And then it all starts to unravel.  They both start getting threatening calls–from black men, there’s no Ku Klux Klan in Brooklyn, though an agitated Oliver snaps at one caller that he’ll sic the Klan on him–just looking for a way to hit back.

As the black community sees it, Oliver has trespassed where he is not welcome, and Leona is betraying her people. As Jacob Abbott’s son, him dating her is a bit too much like the young master having his sport. Never occurs to any of them them this affair might be serious–and honestly, neither of them is 100% sure it is, yet.

If he weren’t a symbol for every crappy thing that the establishment ever did to black people, and she weren’t a public spokesperson for the movement to give the community more control over how its children are educated, it wouldn’t be such a big deal.  Leona’s female roommates all think Oliver is okay–but that’s because they’ve met him.  He’s going to learn now just how much it sucks when people prejudge you on the basis of things you can’t help.   When your skin tells them all they think they need to know about you.

Then Oliver’s parents start to talk to him, and that’s much much worse–his mother seems to have no racial prejudices to speak of–she wants everybody to get along–but she’s upset that her new friend Letitia is angry about Oliver and Leona being together.  She’s also worried her husband’s career will be ruined–a very real possibility.

His father, who in spite of their many differences, Oliver respects the hell out of–well, he’s a disappointment.   A lot of us have experienced that kind of disappointment, haven’t we?  Oliver finds out that even though his father genuinely wants to do right by the minority kids he’s responsible for, he believes he has to keep tight control over the school in order for it to receive major funding from a private foundation.

And he has very limited expectations of his pupils–Leona has it right again–the elder Abbott doesn’t believe black children are teachable.  They aren’t a fire to be lit or a slate to be written upon–they’re a problem to be controlled.  He makes a lot of very nasty sexual assumptions about Leona (never occurs to him his son might have been the pursuer), and you can imagine how well that goes over with Oliver.   But there’s worse coming.

Oliver’s car is stripped and burned by black kids–he and Leona get into a fight with another group–and then Oliver comes home one night and finds a group of white kids trying to burn a cross on the lawn of his family home.  The tension between the communities is getting out of control, and he and Leona have somehow ended up at the center of it.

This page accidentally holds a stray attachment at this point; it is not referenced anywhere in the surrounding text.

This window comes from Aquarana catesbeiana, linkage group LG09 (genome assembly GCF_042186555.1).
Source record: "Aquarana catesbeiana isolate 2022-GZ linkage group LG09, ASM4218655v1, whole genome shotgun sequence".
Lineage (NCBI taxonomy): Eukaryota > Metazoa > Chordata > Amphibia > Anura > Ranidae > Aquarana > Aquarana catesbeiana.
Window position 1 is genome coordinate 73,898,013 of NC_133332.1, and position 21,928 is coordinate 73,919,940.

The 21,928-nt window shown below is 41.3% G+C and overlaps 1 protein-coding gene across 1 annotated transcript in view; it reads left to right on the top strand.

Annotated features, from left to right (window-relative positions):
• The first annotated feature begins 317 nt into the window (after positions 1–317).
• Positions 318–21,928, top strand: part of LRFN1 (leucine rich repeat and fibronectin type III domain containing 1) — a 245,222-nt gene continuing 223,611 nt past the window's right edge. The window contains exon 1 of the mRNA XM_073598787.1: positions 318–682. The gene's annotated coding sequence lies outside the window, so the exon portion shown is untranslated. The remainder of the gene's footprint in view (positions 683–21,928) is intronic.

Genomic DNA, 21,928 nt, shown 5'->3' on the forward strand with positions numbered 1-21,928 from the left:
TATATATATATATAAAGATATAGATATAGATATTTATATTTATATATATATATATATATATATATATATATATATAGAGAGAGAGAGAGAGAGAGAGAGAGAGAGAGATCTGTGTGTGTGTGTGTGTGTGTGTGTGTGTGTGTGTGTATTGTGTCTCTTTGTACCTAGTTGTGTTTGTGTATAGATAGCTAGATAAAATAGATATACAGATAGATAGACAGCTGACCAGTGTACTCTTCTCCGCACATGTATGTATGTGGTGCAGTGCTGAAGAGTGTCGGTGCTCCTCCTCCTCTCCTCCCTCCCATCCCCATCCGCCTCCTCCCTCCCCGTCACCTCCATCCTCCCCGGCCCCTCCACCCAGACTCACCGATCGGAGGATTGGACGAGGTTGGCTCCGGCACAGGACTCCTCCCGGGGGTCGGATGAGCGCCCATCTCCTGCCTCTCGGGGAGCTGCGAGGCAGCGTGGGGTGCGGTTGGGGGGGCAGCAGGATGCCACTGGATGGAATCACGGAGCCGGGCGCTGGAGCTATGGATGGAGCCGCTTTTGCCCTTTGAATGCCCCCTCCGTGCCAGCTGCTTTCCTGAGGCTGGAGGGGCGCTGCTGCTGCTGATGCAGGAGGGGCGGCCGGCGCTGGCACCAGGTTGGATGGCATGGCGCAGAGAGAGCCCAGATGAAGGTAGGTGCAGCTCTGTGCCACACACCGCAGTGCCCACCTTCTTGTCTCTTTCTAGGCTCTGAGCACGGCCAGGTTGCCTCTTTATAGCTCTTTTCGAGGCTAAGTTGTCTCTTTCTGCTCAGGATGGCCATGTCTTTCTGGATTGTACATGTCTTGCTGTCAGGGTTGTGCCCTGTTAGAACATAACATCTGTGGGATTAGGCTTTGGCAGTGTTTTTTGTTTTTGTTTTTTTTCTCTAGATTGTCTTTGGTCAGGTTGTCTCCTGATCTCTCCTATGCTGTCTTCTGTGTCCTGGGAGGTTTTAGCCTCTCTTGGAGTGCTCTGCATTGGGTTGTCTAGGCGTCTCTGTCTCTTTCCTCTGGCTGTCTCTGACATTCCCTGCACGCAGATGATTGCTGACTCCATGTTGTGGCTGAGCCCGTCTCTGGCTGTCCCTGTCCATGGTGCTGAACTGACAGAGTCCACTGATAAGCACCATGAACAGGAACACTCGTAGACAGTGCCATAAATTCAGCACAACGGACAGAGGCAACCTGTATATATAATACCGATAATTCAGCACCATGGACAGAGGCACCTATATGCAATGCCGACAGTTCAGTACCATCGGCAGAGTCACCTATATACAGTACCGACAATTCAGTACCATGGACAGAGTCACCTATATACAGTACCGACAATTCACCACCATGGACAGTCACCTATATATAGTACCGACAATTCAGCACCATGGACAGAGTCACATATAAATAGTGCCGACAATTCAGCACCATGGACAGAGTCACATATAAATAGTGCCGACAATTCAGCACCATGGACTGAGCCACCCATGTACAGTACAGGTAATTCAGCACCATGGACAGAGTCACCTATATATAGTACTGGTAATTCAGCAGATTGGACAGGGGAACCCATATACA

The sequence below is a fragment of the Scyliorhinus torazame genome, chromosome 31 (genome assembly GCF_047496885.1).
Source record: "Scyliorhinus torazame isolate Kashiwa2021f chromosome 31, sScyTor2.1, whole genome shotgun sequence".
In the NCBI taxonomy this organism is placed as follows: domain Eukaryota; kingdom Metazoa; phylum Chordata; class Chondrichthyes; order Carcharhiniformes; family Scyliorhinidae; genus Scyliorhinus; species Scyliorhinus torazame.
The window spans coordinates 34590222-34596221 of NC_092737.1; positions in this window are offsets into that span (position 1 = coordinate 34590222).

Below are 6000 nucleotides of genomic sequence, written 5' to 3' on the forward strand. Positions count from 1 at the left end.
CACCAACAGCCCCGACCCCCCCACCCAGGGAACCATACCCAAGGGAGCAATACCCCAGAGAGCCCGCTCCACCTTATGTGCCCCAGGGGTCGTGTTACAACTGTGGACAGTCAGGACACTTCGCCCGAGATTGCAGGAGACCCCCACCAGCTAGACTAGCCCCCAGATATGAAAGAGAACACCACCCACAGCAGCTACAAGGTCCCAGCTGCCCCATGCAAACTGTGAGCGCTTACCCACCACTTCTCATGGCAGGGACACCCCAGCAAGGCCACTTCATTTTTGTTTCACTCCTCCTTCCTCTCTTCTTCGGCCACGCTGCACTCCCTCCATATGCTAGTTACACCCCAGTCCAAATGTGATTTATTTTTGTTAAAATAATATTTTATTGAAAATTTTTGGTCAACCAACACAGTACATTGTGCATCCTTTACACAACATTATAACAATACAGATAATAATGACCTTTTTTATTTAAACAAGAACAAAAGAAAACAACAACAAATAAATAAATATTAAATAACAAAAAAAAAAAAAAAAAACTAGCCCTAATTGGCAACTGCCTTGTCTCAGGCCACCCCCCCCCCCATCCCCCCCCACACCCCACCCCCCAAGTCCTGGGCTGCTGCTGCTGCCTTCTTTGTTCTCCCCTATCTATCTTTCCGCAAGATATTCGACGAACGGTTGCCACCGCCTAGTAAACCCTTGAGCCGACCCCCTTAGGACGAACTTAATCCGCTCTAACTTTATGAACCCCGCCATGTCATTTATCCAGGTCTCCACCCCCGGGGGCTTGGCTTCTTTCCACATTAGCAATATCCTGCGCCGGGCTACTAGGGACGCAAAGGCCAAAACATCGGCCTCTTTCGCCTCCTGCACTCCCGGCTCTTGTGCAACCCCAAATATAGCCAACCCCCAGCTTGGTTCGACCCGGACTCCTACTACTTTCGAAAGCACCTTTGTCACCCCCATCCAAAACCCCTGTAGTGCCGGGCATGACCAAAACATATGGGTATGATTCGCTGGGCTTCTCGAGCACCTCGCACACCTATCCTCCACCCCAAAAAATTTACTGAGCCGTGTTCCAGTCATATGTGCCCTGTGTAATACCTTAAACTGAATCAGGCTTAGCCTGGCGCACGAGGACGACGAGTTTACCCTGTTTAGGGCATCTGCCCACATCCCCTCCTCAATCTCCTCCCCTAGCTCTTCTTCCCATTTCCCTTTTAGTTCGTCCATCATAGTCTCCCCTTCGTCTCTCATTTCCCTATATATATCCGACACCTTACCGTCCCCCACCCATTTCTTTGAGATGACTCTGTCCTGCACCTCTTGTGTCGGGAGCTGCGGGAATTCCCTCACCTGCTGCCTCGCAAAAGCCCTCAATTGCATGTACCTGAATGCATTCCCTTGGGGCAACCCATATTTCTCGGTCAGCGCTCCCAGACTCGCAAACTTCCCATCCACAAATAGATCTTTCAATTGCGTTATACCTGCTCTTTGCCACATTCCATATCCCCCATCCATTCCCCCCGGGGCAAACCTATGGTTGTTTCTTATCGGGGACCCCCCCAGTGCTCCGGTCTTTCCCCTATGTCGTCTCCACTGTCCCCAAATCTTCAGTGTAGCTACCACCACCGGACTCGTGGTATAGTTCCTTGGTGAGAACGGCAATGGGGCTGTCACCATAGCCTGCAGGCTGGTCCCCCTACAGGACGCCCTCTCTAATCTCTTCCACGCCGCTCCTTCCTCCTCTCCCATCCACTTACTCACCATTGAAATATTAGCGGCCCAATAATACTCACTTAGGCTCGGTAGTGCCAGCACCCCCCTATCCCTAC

Oliver shows up at Leona’s house and finds what I think in modern terms we’d call an ‘intervention’–a contingent of black people who know and work with Leona, bearing a ‘Dear Oliver’ note from her–she’s breaking it off.   She’s been made to understand that anger over their relationship is making negotiations impossible–so she’s choosing the common good over what she personally wants.   Oliver takes this the way any young man in love would take it.   He refuses to believe she wrote the letter–but he can see that she did sign it.

He hangs around the house for the better part of a day, hoping she’ll come back–then he walks home through the South Romulus slums, wishing to hell he’d come across some Nation of Islam organizer handing out “White Man is the Devil” pamphlets, so he could start a fight.  He just badly needs to strike out at somebody–but the enemy isn’t any one person, black or white.   The enemy is group-thought.  How do you fight that?   He tells his parents it’s over, sees their relief–and then proceeds to get drunk, and stay drunk for some days.

As I’ve already mentioned, Oliver is the hero of this book, but a decidedly flawed one–his quest is for self-actualization, not social justice–and Westlake wants us to know that the poison of racism is very much alive in him.  In his anger over being jilted, he calls Leona every name in the book inside his head–yes, including that one.  He feels betrayed, even though he knows on some level she wasn’t being given any choice.   He doesn’t want to hear any Humphrey Bogart speech from Casablanca.  The problems of two little people mean a hell of a lot more than a hill of beans to him–as they should to everyone.

How did E.M. Forster put it–“If I had to choose between betraying my country and betraying my friend, I hope I should have the guts to betray my country.”   But suppose your country is more than just some state structure–suppose it’s a group of people who have fought and bled and died for equal citizenship, over hundreds of years?   How then, Mr. Forster?

Oliver sobers up, and goes to a meeting in midtown Manhattan with his father (who has been atypically considerate and downright apologetic to his son, who he can see is in mortal pain).   The meeting is at one of those little surviving brownstone townhouses in an area full of big glass office towers, which invariably signify enormous wealth and power.  They’re meeting with the men who have promised a big financial grant to Schuyler Colfax, and who have been wondering if their money should be invested elsewhere.  Oliver is there with his father to reassure them that this unpleasantness is coming to an end.